Katie - Registered Nurse ICU

My Name is Katie, I am a Registered Nurse, ICU. I came to NZ on the 18 March, 2021 from California, USA. The process to come to NZ took me roughly 15 months.

The easiest part of the process was working with Accent Health. They really helped the job search as I had no clue what to look for or where to look. They helped with applications and made sure I was ready for an interview. The most challenging parts of the process were gathering and submitting all the documentation to New Zealand and the waiting!

My absolute first impression of NZ was HUMID! As my family and I got off the plane in Auckland, the humidity was a bit suffocating, but it improved as we went South. We got on another plane to Christchurch where we did MIQ. The weather was warm, tolerably humid, and the air was so clean and fresh. The other thing that struck me was how few sirens we were hearing compared to Los Angeles--and our MIQ hotel was near a big hospital! After getting out of MIQ and being in normal life, I was struck by how amazing the country really is. I'm surrounded by people who care about each other and the environment. As we've done some traveling, I'm in awe of the landscapes--the photos don't do it justice. I can finally see the stars at night again and it makes me so happy!

I’m finding the best parts of NZ to be the cafes, the kindness of strangers (we had 3 people we barely knew offer us furniture to borrow; that would never happen in the states!), and the scenery. People here are so critical of the way they help the environment; they feel they're not doing enough in the government, but the people here do so much more than anywhere else I've been. It's really inspiring, and I wish the rest of the world would take note.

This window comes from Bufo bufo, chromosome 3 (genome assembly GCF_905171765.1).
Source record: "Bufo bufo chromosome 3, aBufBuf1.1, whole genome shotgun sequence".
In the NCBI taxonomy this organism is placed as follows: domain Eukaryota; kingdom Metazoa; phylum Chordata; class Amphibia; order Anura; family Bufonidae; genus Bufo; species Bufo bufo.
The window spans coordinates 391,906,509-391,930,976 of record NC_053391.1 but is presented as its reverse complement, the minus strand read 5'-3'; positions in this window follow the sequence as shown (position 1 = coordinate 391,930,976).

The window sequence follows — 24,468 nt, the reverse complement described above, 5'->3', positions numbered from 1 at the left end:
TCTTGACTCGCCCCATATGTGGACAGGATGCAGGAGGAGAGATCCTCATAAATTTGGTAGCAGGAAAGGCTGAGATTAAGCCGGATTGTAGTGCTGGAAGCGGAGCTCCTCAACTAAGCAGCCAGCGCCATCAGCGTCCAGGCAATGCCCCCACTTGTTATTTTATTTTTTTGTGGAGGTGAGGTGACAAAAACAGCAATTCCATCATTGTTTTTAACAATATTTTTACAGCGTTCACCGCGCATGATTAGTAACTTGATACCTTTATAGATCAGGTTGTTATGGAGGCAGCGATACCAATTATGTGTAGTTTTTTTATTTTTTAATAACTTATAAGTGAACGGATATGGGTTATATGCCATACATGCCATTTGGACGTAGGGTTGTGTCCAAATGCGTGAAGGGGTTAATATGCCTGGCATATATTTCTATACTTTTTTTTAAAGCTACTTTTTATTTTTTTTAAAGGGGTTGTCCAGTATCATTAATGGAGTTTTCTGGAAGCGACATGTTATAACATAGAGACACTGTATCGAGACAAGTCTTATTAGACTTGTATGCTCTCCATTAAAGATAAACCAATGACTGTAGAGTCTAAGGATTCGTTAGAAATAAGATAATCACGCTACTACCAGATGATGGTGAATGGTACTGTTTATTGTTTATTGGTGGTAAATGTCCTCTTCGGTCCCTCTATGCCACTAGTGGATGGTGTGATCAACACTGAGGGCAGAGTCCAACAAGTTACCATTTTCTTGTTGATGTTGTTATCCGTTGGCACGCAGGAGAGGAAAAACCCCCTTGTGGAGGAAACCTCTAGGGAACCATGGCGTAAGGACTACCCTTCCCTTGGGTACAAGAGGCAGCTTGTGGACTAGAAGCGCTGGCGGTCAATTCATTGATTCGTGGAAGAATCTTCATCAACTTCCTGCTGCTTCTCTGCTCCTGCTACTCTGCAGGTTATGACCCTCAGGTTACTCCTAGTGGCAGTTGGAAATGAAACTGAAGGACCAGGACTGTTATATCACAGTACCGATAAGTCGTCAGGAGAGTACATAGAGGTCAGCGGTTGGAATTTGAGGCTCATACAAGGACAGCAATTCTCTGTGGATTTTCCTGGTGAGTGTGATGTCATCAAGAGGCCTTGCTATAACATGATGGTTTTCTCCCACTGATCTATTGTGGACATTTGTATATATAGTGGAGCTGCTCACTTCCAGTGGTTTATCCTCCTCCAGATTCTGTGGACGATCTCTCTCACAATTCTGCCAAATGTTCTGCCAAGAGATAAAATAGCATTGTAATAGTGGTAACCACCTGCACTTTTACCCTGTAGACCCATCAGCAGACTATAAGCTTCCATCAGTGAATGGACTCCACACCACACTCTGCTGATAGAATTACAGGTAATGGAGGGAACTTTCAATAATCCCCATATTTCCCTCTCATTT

I mostly miss family and Mexican food. Being from Southern California I was quite spoiled for a good Mexican meal! Make yourself a pros and cons list. Our "pros" list kept growing to leave our former situation and come here to NZ. I can't stress this enough! My husband and I had never been to NZ, but with all of our research and planning, we feel we knew just what to expect and aren't overly disappointed by anything (except the Mexican food).

Read as many blogs/info about NZ as you can--good and bad. Go on the websites for Countdown & New World and research the cost of the foods you usually buy in your home country. For example, a pint of blueberries was $11 NZD at Countdown, where I'm used to them being $2.50-$5 USD, even when imported! Really research where you want to be! It's not as cold here as in parts of Europe or the states, but the houses aren't as warm which makes it feel colder. Make sure you research homes and availability of those homes and anything else you can think of! Lastly, only bring things with you that you love (bring clothes etc, for sure). We did a shipping container with things we love as it's expensive here and takes a long time to get anything (unless maybe if you're in Auckland). We ordered a dining table and chairs in March and it arrived in July! That being said, the second-hand game is wonderful here! Lots of great items to be found in Hospice and Op Shops.